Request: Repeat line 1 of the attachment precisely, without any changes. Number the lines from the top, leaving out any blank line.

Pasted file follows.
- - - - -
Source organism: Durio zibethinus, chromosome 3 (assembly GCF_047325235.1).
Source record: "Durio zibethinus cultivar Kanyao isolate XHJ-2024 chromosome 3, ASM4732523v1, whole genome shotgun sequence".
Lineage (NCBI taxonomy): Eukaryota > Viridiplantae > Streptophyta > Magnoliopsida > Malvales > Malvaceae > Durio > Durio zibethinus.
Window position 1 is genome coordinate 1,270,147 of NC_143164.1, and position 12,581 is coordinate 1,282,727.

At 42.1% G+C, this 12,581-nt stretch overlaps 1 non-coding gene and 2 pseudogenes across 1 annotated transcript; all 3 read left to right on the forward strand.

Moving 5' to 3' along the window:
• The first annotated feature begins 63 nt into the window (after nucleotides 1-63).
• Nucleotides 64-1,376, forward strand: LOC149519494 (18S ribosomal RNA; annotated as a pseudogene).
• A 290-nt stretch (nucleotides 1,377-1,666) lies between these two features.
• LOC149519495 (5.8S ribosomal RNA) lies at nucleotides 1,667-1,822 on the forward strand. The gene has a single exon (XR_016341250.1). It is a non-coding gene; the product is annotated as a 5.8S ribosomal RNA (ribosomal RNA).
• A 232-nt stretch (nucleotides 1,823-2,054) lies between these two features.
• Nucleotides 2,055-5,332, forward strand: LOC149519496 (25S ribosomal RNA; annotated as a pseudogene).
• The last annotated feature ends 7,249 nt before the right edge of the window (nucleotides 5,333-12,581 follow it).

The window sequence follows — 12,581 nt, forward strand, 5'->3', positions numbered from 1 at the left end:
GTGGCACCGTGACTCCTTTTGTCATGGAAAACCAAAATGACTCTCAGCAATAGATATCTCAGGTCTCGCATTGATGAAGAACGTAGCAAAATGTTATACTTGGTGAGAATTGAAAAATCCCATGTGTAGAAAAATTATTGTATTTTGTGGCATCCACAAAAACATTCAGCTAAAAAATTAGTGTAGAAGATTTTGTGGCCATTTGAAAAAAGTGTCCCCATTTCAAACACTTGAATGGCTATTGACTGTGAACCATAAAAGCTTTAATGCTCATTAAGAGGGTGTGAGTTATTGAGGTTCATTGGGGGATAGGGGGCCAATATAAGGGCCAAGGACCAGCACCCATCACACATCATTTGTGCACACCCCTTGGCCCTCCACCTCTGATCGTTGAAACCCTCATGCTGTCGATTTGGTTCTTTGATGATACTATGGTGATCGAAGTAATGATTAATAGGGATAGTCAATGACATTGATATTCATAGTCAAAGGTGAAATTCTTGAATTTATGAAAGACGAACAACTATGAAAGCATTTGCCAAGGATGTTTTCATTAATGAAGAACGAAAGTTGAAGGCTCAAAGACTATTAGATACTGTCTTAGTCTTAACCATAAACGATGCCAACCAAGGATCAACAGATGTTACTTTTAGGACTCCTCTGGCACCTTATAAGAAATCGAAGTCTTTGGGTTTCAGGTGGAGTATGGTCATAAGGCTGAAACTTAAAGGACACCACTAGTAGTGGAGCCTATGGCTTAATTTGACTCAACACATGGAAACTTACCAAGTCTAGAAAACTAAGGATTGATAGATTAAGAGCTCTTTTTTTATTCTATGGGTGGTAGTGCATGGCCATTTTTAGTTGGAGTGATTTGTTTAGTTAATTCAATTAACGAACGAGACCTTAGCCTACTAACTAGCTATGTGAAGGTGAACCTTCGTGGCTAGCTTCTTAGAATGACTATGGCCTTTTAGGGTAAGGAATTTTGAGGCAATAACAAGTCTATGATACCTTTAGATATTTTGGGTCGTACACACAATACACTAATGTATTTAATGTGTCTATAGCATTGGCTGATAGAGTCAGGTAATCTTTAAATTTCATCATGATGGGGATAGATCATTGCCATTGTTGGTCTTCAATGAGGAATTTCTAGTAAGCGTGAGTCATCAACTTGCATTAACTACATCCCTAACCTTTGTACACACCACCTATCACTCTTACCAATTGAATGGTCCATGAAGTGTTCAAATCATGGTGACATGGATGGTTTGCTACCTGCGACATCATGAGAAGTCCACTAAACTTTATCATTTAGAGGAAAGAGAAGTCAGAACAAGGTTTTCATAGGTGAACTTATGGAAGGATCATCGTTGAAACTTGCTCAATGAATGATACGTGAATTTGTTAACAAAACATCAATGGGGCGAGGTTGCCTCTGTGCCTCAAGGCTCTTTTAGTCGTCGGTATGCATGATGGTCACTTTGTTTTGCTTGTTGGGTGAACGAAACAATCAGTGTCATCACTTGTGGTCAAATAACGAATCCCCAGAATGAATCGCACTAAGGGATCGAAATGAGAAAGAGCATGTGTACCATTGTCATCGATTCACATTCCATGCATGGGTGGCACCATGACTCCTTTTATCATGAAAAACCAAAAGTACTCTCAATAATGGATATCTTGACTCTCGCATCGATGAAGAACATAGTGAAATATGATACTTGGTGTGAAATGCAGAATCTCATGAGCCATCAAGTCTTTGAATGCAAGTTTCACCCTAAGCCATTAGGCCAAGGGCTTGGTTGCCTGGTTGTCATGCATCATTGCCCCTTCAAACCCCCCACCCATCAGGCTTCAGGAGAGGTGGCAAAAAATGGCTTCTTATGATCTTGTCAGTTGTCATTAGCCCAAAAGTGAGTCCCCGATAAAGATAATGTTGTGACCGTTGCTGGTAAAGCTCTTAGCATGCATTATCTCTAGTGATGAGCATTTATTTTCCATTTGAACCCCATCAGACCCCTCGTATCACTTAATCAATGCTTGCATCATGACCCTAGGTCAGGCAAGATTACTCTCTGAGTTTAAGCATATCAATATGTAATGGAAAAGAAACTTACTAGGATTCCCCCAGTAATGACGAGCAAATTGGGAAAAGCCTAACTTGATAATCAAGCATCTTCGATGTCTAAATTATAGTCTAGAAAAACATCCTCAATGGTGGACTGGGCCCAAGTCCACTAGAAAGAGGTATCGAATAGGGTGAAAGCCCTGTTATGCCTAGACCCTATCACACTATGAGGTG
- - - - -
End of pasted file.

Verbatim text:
Source organism: Durio zibethinus, chromosome 3 (assembly GCF_047325235.1).